Christmas may be over, but your Christmas plants are still alive.

There is nothing wrong with tossing a Christmas plant into the compost after it has finished flowering if you don’t feel like going any further. No need to feel guilty about this: the vast majority of the millions of Christmas plants sold each year won’t survive to see a second Christmas, so your plant will not be alone. But if you do feel like trying to make yours bloom again, here are a few tips.

Improve the Growing Conditions

It’s largely how you treat a Christmas plant after the holiday season that will ensure it will be in good enough shape to bloom again next winter. Once it’s role as a holiday decoration is over, keep watering it as necessary, but do increase the light your plant receives. Very bright light and even full sun will be necessary to get most Christmas plants to bloom again, so move it to the brightest window you have for the rest of the winter. As days get longer and hotter come spring, it may be necessary to move it back from the very sunniest windows, but it should still get as much light as you can muster. And you can even place the plant outside for the summer if possible.

Note that light your plant receives will increase naturally as the days lengthen, especially starting in March, and this will help stimulate new growth. And since your plant is now growing, you can fertilize it. From then to September, therefore, feed using an all-purpose fertilizer according to the instructions on the label: this will help give you a more vigorous plant..

A severe pruning in spring or early summer will give a more compact poinsettia next winter.

Don’t hesitate to cut back Christmas plants with upright branches (poinsettias, kalanchoes, etc.) if they’re become too leggy. Do this in spring or early summer, but no later than the end of July, because if you prune too late in the season, the newly-produced branches may not be mature enough to bloom.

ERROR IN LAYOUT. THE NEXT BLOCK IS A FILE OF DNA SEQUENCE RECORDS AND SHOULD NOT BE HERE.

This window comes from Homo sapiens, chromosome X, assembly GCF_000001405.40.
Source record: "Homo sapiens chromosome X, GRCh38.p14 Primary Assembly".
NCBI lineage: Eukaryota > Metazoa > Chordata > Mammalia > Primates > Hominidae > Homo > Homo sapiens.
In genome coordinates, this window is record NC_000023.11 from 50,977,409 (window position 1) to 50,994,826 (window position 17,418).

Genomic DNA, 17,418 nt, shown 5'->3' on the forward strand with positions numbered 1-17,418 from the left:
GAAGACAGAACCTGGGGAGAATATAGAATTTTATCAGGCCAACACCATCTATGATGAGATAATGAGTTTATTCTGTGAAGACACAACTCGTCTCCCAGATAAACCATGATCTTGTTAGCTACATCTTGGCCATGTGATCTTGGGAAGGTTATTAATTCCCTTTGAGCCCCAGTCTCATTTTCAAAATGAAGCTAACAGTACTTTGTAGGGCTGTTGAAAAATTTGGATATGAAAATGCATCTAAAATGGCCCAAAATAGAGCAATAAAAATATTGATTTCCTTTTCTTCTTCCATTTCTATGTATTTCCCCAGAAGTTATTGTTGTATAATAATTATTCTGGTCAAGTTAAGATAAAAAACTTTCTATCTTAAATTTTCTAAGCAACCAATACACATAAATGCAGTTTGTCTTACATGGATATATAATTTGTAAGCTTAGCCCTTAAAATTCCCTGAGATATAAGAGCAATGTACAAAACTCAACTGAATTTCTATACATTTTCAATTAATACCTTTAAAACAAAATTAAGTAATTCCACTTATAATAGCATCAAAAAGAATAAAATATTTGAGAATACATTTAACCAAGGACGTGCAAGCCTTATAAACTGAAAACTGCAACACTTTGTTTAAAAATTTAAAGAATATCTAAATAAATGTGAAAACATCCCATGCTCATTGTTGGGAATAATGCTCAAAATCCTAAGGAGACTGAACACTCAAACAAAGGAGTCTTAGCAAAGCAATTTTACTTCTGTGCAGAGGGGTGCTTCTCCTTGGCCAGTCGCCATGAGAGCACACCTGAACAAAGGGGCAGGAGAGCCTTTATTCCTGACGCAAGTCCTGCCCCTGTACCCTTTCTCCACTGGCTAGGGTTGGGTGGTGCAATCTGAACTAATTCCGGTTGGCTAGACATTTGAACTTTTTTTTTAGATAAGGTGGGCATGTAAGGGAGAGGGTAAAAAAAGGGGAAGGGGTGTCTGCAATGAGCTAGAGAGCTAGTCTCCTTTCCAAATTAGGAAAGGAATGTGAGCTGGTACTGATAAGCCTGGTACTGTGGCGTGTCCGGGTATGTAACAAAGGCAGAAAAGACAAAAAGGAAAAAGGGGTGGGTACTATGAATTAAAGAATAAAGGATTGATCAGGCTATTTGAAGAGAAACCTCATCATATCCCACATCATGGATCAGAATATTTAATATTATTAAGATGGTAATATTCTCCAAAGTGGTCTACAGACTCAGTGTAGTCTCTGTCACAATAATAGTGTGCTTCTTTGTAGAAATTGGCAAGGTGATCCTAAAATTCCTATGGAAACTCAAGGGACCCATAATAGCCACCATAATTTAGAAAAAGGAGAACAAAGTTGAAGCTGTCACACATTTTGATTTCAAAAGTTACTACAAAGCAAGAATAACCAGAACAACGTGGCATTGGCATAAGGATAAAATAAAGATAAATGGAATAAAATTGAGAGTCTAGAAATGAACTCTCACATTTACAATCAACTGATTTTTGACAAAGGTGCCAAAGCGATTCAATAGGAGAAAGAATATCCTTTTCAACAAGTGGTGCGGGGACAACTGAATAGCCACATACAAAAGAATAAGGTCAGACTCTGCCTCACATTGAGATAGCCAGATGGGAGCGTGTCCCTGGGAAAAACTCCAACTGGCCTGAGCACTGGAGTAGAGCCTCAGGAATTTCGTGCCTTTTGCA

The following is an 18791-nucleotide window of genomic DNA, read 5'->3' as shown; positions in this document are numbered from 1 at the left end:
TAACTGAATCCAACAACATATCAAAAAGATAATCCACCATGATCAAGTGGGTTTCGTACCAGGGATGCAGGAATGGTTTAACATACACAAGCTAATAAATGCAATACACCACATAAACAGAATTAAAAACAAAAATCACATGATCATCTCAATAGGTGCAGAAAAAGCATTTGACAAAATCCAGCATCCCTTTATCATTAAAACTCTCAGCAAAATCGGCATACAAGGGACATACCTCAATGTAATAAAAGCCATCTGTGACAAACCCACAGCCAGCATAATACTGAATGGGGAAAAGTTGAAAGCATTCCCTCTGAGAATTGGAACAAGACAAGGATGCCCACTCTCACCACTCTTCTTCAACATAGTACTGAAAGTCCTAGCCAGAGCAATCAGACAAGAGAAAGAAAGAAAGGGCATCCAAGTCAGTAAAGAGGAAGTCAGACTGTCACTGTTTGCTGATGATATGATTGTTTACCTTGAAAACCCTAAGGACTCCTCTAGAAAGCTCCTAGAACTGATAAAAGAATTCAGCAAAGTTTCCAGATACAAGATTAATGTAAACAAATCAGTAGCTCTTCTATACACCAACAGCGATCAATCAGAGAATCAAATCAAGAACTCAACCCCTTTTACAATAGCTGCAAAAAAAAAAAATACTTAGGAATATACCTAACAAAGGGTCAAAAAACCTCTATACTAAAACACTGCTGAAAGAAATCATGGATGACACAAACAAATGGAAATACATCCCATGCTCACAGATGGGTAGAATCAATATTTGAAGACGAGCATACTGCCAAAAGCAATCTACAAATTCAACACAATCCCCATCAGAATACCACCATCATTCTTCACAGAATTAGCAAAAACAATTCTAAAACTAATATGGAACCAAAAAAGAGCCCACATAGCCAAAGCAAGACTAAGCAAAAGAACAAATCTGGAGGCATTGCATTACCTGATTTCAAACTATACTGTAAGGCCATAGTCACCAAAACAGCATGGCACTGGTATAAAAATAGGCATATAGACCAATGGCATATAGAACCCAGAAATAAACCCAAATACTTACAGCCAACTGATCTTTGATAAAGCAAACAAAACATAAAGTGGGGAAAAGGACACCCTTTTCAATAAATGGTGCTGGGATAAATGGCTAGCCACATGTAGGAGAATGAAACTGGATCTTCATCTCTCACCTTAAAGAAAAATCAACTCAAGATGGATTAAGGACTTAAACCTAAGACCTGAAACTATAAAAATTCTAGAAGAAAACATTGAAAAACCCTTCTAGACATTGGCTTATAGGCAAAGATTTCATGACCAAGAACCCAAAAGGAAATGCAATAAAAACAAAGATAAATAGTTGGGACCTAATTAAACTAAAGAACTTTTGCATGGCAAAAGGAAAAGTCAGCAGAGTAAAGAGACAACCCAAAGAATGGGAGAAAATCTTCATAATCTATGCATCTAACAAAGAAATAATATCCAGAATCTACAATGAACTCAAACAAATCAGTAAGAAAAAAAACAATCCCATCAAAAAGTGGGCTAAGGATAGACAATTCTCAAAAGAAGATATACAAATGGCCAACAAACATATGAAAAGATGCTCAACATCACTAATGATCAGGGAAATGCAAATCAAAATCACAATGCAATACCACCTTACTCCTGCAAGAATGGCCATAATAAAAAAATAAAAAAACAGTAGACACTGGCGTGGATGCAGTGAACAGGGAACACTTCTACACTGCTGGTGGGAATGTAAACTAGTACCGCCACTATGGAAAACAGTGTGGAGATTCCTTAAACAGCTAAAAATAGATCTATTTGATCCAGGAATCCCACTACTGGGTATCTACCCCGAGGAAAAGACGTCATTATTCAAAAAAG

Short Days

Several Christmas plants (poinsettia, Christmas cactus and Christmas kalanchoe, for example) need short days in the fall in order to bloom in time for the holidays. Put them in a room that is not artificially illuminated at night and they will flower without any special treatment. You can also stick them in a cupboard at 6 pm each evening and put them back in a sunny spot at 8 am each morning, but that takes a lot of attention because you’ll have to repeat it daily for about two months.

Read Reblooming a Poinsettia the Laidback Way for more info on how to get a poinsettia to reflower.


Amaryllis (Hippeastrum)

The amaryllis (Hippeastrum) differs from other Christmas plants in that it prefers to go completely dormant in September, so stop watering it entirely at that time. When the foliage has completely yellowed, cut it off. Since the plant is now dormant, it can be placed in a cupboard or closet or other dark spot if you want (most sources insist on that), but in fact, that isn’t really necessary. In the wild, amaryllises grow in full sun all year long and certainly don’t move to a shadier spot while they’re dormant! Just don’t water it for two to three months, period, no matter where it is placed, until new shoots start to appear, indicating that the plant is ready to bloom again. From then on, move the plant to a bright window and start watering again.

Read Now is the Time to Get Your Amaryllis to Rebloom for more information.

The Most Laidback Tip of All!

But what is the best way to ensure that a Christmas plant blooms in time for the holidays next year? Simply buy a new plant already in bud or flower come December! After all, your conditions will never be as perfect as those of the grower who produces thousands of Christmas plants every year!20170102a

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